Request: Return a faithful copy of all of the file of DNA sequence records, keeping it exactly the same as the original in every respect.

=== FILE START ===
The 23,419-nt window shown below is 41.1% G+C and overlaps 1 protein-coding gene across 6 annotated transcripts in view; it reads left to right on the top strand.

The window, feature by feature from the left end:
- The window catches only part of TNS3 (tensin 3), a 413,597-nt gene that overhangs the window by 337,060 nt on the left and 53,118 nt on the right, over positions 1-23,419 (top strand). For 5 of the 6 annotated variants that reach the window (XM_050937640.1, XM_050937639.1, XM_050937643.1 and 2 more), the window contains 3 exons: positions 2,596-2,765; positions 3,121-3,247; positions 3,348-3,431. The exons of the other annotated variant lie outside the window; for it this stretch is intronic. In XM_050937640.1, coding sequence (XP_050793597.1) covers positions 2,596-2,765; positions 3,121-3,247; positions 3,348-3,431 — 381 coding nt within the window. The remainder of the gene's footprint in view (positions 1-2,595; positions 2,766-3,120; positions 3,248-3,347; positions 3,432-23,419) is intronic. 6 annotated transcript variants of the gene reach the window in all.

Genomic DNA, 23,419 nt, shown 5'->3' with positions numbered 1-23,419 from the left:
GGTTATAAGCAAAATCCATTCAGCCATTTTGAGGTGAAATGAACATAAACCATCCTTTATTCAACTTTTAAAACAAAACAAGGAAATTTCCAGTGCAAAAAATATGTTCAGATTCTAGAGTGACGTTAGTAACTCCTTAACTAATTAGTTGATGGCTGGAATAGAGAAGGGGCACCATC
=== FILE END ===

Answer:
The 23,419-nt window shown below is 41.1% G+C and overlaps 1 protein-coding gene across 6 annotated transcripts in view; it reads left to right on the top strand.

The window, feature by feature from the left end:
- The window catches only part of TNS3 (tensin 3), a 413,597-nt gene that overhangs the window by 337,060 nt on the left and 53,118 nt on the right, over positions 1-23,419 (top strand). For 5 of the 6 annotated variants that reach the window (XM_050937640.1, XM_050937639.1, XM_050937643.1 and 2 more), the window contains 3 exons: positions 2,596-2,765; positions 3,121-3,247; positions 3,348-3,431. The exons of the other annotated variant lie outside the window; for it this stretch is intronic. In XM_050937640.1, coding sequence (XP_050793597.1) covers positions 2,596-2,765; positions 3,121-3,247; positions 3,348-3,431 — 381 coding nt within the window. The remainder of the gene's footprint in view (positions 1-2,595; positions 2,766-3,120; positions 3,248-3,347; positions 3,432-23,419) is intronic. 6 annotated transcript variants of the gene reach the window in all.

Genomic DNA, 23,419 nt, shown 5'->3' with positions numbered 1-23,419 from the left:
GGTTATAAGCAAAATCCATTCAGCCATTTTGAGGTGAAATGAACATAAACCATCCTTTATTCAACTTTTAAAACAAAACAAGGAAATTTCCAGTGCAAAAAATATGTTCAGATTCTAGAGTGACGTTAGTAACTCCTTAACTAATTAGTTGATGGCTGGAATAGAGAAGGGGCACCATC